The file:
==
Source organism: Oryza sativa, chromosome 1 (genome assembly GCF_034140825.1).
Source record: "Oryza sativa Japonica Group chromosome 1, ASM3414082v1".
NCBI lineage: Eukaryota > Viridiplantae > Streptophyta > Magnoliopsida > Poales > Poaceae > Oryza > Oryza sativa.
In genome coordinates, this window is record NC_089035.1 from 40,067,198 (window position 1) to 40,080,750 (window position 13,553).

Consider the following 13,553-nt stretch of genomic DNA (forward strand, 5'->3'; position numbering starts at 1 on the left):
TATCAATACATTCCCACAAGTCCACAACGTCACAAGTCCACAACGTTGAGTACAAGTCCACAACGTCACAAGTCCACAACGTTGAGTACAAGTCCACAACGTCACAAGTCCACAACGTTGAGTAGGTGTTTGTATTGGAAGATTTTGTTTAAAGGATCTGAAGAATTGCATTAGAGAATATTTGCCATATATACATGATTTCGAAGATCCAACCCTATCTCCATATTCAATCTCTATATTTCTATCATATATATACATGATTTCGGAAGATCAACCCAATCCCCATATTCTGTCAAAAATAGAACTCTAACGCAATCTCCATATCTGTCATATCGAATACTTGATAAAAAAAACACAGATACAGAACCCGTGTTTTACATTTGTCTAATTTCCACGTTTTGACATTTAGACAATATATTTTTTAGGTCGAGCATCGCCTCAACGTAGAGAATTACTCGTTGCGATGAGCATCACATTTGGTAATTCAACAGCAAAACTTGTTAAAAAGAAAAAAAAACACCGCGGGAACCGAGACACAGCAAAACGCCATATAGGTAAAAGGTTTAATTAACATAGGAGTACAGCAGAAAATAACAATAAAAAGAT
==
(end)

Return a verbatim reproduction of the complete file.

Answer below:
Source organism: Oryza sativa, chromosome 1 (genome assembly GCF_034140825.1).
Source record: "Oryza sativa Japonica Group chromosome 1, ASM3414082v1".
NCBI lineage: Eukaryota > Viridiplantae > Streptophyta > Magnoliopsida > Poales > Poaceae > Oryza > Oryza sativa.
In genome coordinates, this window is record NC_089035.1 from 40,067,198 (window position 1) to 40,080,750 (window position 13,553).

Consider the following 13,553-nt stretch of genomic DNA (forward strand, 5'->3'; position numbering starts at 1 on the left):
TATCAATACATTCCCACAAGTCCACAACGTCACAAGTCCACAACGTTGAGTACAAGTCCACAACGTCACAAGTCCACAACGTTGAGTACAAGTCCACAACGTCACAAGTCCACAACGTTGAGTAGGTGTTTGTATTGGAAGATTTTGTTTAAAGGATCTGAAGAATTGCATTAGAGAATATTTGCCATATATACATGATTTCGAAGATCCAACCCTATCTCCATATTCAATCTCTATATTTCTATCATATATATACATGATTTCGGAAGATCAACCCAATCCCCATATTCTGTCAAAAATAGAACTCTAACGCAATCTCCATATCTGTCATATCGAATACTTGATAAAAAAAACACAGATACAGAACCCGTGTTTTACATTTGTCTAATTTCCACGTTTTGACATTTAGACAATATATTTTTTAGGTCGAGCATCGCCTCAACGTAGAGAATTACTCGTTGCGATGAGCATCACATTTGGTAATTCAACAGCAAAACTTGTTAAAAAGAAAAAAAAACACCGCGGGAACCGAGACACAGCAAAACGCCATATAGGTAAAAGGTTTAATTAACATAGGAGTACAGCAGAAAATAACAATAAAAAGAT